Another study out this week has found that if companies adopt cloud computing, they can reduce the energy consumption of their IT and save money on energy bills. The report, created by research firm Verdantix and sponsored by AT&T, estimates that cloud computing could enable companies to save $12.3 billion off their energy bills. That translates into carbon emission savings of 85.7 million metric tons per year by 2020.
The Verdantix report isn’t the first one to deliver such a finding. Last year Pike Research found that cloud computing could lead to a 38 percent reduction in worldwide data center energy use by 2020, compared to what the growth of data center energy consumption would be without cloud computing. Another study from Microsoft, Accenture and WSP Environment and Energy last year found that moving business applications to the cloud could cut the associated per-user carbon footprint by 30 percent for large, already-efficient companies and as much as 90 percent for the smallest and least efficient businesses.
All of that is good news. Cloud computing is one of the most disruptive Internet infrastructure shifts to happen in recent years. Web companies have been embracing cloud computing in order to buy flexible, lower cost, on-demand computing power from companies like Amazon. And these cloud computing services generally replace the computing that would have been done by companies’ own in-house computing resources.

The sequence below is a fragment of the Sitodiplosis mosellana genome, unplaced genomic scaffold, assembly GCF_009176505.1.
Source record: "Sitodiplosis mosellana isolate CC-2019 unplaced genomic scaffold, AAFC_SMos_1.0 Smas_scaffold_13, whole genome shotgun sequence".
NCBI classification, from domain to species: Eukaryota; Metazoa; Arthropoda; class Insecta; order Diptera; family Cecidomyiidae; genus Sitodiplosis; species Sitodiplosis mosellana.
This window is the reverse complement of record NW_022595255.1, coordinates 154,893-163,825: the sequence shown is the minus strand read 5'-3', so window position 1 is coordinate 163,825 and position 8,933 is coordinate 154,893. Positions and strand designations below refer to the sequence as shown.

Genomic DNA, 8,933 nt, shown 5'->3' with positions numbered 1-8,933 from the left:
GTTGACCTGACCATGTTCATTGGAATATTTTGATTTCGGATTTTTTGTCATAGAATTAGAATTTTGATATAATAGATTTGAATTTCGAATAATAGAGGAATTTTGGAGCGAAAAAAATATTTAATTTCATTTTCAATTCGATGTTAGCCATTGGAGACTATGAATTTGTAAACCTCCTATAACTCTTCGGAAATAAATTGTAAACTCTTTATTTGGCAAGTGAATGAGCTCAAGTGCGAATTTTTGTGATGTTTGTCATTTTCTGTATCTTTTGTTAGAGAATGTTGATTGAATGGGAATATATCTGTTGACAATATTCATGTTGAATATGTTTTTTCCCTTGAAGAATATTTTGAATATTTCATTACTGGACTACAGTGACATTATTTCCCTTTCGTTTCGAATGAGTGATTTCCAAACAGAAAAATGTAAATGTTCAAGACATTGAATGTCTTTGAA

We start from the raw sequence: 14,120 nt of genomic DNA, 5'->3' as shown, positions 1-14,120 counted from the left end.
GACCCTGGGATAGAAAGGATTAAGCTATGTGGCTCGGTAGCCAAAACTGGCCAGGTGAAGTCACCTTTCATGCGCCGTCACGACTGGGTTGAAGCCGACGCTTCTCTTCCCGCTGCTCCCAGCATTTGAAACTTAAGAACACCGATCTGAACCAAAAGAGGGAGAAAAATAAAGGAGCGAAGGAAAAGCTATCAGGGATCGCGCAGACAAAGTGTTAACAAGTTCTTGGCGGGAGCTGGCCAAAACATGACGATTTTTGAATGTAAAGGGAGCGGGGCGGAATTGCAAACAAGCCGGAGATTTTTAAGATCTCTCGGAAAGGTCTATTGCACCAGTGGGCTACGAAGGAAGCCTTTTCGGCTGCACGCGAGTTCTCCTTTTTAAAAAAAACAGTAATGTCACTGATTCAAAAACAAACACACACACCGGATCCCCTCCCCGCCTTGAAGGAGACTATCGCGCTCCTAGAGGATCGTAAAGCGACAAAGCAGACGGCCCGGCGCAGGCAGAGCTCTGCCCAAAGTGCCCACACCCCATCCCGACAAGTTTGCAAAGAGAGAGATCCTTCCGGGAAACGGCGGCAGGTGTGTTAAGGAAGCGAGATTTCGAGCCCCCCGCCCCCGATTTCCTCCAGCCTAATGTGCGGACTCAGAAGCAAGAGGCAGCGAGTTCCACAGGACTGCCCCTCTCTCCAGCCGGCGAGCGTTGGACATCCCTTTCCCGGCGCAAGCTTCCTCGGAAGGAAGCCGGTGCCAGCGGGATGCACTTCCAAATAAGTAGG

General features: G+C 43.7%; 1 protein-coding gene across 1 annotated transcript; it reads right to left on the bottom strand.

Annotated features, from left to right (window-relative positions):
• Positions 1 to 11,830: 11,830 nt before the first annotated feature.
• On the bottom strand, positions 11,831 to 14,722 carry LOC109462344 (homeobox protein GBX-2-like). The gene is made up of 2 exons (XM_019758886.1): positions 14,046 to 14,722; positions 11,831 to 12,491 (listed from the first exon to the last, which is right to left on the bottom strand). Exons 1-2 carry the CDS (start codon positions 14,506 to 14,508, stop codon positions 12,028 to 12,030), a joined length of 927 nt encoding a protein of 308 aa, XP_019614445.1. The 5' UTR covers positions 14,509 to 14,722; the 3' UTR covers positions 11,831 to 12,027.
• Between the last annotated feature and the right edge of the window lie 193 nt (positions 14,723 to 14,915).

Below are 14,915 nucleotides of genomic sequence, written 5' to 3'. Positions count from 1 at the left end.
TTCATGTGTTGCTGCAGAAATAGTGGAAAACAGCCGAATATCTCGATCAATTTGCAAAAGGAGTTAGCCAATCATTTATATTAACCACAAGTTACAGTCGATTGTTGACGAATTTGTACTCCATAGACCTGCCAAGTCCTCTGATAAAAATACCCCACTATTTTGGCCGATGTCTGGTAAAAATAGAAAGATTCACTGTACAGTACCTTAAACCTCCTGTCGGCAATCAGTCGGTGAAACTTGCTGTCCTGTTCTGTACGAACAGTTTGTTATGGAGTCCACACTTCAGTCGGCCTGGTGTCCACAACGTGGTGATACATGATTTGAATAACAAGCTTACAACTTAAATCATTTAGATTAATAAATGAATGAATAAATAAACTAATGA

However, it’s always good to take these studies with a grain of salt. There’s a reason AT&T and Microsoft are looking into the energy efficiency of cloud computing: they sell cloud computing services.
Other studies have also found that cloud computing isn’t always the most energy efficient computing option, and in certain instances the cloud can be more energy intensive than traditional in-office computing. A report from University of Melbourne researcher Rod Tucker and his team, which I wrote about for GigaOM Pro (subscription required), found that cloud computing can indeed save energy when it leads simply to the consolidation of servers, but looking at three different applications of cloud computing — storage, software and processing — energy efficiency savings are negated in some scenarios.
For example, one such instance when the cloud isn’t more efficient, according to Tucker’s research, is when companies are using cloud computing for storing data. Tucker found that when the number of downloaded and accessed files becomes larger (more than one download per hour for a public cloud storage service), those energy efficiency gains are erased.
There’s enough research out there by now that shows that cloud computing is overall more energy efficient than traditional in-house computing. Which is great news for Internet companies and cloud computing providers. The growing energy consumption of the Internet, data centers and our always-on connected devices will only continue to grow, so efficiency trends will only to continue to become important.
Image courtesy of The Planet.